Comic Book Convo: Clairesa Clay

    The Shadow League recently attended the First Annual Blerd City Comic Book Convention in Brooklyn where we sat down for a discussion with founder Clairesa Clay.  

    To say that it was just a comic book convention is something of a misnomer.  Panel discussions, script readings, cosplay contests where people dress up as comic book and popular science fiction characters, martial arts, coding, and many more subjects relating to black artistic, futuristic, intellectual and pragmatic interpretation were explored throughout the weekend. 

    Though wrapped in a whirlwind of duties throughout the day, we were able to speak with Ms. Clay about the catalyst for the event and more.

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    The Shadow League: Why Blerd City?

    Clairesa Clay: Blerd City because we need a space where we can actually celebrate our intelligence.  It’s a pushback against negative stereotypes that people often have about us. We wanted to showcase and celebrate the intelligent and intellectual part of us.

    TSL: What was your earliest blerd experience?

    CC: I like to consider myself a fourth generation Star Trek lover.  Because back in the time when you only had one TV and it was black and white, you had to turn it with the pliers..my father was an avid watcher of Star Trek. My family and extended family were also Star Trek watchers. I can trace it all the way back to then.  Then, it was natural to do Star Wars and sorts of stuff like that. So, it attracted me early.

    TSL: Why do you feel so many people who use their brains for a living are attracted to sci-fi and comic book culture.

    CC:  We needed a place to help us express our creativity. It’s almost like brain freedom.  More so than anything else, it’s a place where we can be free. Comic books bring that freedom that we’re not having in society.  There’s a safe space for your brain just to be free.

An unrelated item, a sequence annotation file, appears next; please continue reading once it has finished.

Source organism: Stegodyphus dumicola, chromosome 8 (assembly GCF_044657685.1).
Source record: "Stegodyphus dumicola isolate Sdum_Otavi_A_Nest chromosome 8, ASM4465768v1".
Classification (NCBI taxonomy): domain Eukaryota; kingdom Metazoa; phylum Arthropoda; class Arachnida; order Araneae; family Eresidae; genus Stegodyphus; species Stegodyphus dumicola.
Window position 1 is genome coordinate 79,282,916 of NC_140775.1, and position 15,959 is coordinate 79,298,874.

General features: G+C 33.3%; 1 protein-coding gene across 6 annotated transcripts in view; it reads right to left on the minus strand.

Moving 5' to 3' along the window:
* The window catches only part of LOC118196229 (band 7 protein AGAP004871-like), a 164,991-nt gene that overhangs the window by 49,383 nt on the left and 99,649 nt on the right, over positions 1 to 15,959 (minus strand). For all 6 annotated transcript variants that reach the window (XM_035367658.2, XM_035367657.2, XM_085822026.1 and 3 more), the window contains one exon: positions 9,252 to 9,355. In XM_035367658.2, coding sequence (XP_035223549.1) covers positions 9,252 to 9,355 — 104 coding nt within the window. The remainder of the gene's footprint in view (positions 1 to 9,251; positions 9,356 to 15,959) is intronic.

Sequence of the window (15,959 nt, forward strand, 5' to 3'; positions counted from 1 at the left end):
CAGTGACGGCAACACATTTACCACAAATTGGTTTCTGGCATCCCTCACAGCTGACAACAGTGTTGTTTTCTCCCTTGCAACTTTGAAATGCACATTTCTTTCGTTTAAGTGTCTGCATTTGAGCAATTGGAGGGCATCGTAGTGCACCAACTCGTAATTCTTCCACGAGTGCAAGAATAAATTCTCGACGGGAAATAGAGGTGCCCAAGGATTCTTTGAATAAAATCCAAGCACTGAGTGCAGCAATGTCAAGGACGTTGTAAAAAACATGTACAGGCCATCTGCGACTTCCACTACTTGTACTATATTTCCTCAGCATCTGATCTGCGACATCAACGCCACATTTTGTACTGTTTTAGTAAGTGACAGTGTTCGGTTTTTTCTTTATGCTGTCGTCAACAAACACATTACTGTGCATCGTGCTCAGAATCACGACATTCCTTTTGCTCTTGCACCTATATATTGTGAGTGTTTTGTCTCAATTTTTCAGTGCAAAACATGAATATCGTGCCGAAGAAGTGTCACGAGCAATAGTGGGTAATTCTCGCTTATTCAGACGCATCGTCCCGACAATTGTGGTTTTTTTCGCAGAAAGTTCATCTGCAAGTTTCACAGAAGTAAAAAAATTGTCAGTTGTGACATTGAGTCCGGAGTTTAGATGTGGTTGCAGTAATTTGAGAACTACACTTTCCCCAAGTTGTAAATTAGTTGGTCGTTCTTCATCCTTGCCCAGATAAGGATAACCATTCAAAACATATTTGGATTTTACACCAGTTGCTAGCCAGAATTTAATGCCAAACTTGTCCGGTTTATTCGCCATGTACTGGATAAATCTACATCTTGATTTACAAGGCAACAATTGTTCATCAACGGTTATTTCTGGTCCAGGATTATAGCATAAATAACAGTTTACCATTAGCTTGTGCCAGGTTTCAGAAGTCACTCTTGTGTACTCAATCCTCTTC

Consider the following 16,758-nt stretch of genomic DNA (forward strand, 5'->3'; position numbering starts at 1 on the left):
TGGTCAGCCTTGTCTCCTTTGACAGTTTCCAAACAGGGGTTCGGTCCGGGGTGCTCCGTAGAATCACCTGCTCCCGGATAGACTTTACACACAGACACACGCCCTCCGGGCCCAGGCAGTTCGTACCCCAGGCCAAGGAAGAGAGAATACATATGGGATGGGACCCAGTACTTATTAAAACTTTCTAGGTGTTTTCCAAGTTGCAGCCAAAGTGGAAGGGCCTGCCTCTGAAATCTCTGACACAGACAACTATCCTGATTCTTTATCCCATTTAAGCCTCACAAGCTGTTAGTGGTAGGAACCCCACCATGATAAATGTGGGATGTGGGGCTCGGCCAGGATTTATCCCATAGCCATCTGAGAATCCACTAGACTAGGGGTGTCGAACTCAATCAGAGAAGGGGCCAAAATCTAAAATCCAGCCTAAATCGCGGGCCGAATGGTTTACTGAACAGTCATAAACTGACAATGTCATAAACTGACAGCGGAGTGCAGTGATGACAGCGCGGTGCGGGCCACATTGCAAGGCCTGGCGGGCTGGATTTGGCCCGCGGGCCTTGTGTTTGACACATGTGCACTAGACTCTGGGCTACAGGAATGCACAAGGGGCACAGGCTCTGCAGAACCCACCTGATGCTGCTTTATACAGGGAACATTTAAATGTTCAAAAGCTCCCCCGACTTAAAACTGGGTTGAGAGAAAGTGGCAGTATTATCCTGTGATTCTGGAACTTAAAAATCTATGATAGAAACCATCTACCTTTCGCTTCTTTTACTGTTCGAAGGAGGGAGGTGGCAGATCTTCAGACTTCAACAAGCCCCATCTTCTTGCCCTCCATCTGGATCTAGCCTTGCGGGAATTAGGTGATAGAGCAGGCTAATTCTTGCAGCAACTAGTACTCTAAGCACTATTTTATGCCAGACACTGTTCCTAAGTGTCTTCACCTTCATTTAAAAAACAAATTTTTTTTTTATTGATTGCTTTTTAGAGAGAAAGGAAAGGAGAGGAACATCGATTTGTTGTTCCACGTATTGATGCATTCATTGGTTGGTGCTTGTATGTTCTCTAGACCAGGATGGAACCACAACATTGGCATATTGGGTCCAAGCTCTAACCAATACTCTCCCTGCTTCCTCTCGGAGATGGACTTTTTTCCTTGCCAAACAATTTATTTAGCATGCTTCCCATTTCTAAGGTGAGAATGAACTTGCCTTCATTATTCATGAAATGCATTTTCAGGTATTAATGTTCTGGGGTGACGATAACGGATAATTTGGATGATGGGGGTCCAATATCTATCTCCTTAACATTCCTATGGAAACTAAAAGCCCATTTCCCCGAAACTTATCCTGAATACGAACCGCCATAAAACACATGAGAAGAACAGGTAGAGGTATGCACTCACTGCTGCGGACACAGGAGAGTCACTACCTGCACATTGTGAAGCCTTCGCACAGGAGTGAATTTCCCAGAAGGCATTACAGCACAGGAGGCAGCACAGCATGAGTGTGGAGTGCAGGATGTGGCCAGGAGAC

TSL: Blerd Culture also appears to be fertile ground for activism as well.

    CC: What I was trying to include into the conference was social justice and social issues.  So, we had Blerdful Justice yesterday, we had Right Not to Die and we had Prison: from Birth to Death. We’re trying to get much more into it.

    But, logistically and everything else, you can’t get everything your first year.  There’s a comic book called Black by Kwanza Osajyefo. They did an image of Trayvon Martin with the question ‘What if Black people had superpowers?’  I was like ‘What?’

    It gives us freedom of thinking and a way to retaliate against what is oppressing us and brutalizing us in this country and he put it into an art form.

    BLERD City Con 2017 Brings Brooklyn’s Black Nerds to DUMBO | BK Live

    What is a “blerd” anyway? It’s a black nerd. And on July 29 & 31, the blerds take DUMBO and invite you to celebrate the nerd in you. Joining us to talk about the range of black and nerdy activities planned for the weekend are Clairesa Clay, Founder of BLERD City Con, Regine Sawyer, Owner of Lockett Down Productions and N.

    TSL: Being able to create beautiful and inspiring things is one thing, being able to feed oneself is something else entirely. What about the paradigm between using art to protest the system while getting paid from the very same oppressive system?

    CC: A friend of mine is a poet, his name is Tony Medina. He has a song called Capitalism is a Brutal MF. When capitalism is involved it affects everything.  You have to get paid because why would you want to live on air? You can’t say certain things or do certain things because the reaction to us is swift and strong.  

    Capitalism in the African Diasporic community isn’t as strong as it should be.  I was reading something that stated how when white males leave the prison system they have like four or five avenues to go get work. Their record of being in prison never stopped them.  But in our community we don’t have those same avenues where our people leaving prison can go and have a job immediately.  So, in a capitalist society that’s still owned by the one percent we don’t have that in our community.  

    Blerd City took place in the DUMBO section of Brooklyn last weekend and drew artists, intellectuals, journalists, filmmakers and activist from across the nation. The event was an overwhelming success and we’ll definitely being attending next year. Stay tuned for more coverage from Blerd City Con, including a piece on Fandom Diversified: The Changing Face of Nerd & Geek Journalism.